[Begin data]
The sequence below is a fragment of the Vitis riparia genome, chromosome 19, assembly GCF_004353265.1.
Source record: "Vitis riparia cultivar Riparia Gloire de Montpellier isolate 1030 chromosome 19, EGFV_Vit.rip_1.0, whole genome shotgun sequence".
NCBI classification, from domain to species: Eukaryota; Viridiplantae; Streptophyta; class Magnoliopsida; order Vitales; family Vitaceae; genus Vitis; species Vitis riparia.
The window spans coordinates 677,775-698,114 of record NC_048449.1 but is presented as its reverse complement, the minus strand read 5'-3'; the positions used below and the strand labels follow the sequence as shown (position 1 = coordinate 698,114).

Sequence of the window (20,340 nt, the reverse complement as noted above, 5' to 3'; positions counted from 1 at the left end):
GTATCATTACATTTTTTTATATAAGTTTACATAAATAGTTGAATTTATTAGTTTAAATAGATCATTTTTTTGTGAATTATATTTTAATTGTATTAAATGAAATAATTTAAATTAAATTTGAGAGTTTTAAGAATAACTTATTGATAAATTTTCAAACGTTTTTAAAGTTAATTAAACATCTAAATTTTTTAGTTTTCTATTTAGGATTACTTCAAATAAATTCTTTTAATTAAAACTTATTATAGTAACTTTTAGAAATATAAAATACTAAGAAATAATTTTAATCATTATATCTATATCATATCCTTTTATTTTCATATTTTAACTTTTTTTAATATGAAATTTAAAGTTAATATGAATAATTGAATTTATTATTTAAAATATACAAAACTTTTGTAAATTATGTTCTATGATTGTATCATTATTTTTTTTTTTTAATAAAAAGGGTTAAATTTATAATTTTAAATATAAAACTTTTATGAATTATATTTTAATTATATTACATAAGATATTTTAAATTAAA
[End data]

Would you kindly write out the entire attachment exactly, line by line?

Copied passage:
The sequence below is a fragment of the Vitis riparia genome, chromosome 19, assembly GCF_004353265.1.
Source record: "Vitis riparia cultivar Riparia Gloire de Montpellier isolate 1030 chromosome 19, EGFV_Vit.rip_1.0, whole genome shotgun sequence".
NCBI classification, from domain to species: Eukaryota; Viridiplantae; Streptophyta; class Magnoliopsida; order Vitales; family Vitaceae; genus Vitis; species Vitis riparia.
The window spans coordinates 677,775-698,114 of record NC_048449.1 but is presented as its reverse complement, the minus strand read 5'-3'; the positions used below and the strand labels follow the sequence as shown (position 1 = coordinate 698,114).

Sequence of the window (20,340 nt, the reverse complement as noted above, 5' to 3'; positions counted from 1 at the left end):
GTATCATTACATTTTTTTATATAAGTTTACATAAATAGTTGAATTTATTAGTTTAAATAGATCATTTTTTTGTGAATTATATTTTAATTGTATTAAATGAAATAATTTAAATTAAATTTGAGAGTTTTAAGAATAACTTATTGATAAATTTTCAAACGTTTTTAAAGTTAATTAAACATCTAAATTTTTTAGTTTTCTATTTAGGATTACTTCAAATAAATTCTTTTAATTAAAACTTATTATAGTAACTTTTAGAAATATAAAATACTAAGAAATAATTTTAATCATTATATCTATATCATATCCTTTTATTTTCATATTTTAACTTTTTTTAATATGAAATTTAAAGTTAATATGAATAATTGAATTTATTATTTAAAATATACAAAACTTTTGTAAATTATGTTCTATGATTGTATCATTATTTTTTTTTTTTAATAAAAAGGGTTAAATTTATAATTTTAAATATAAAACTTTTATGAATTATATTTTAATTATATTACATAAGATATTTTAAATTAAA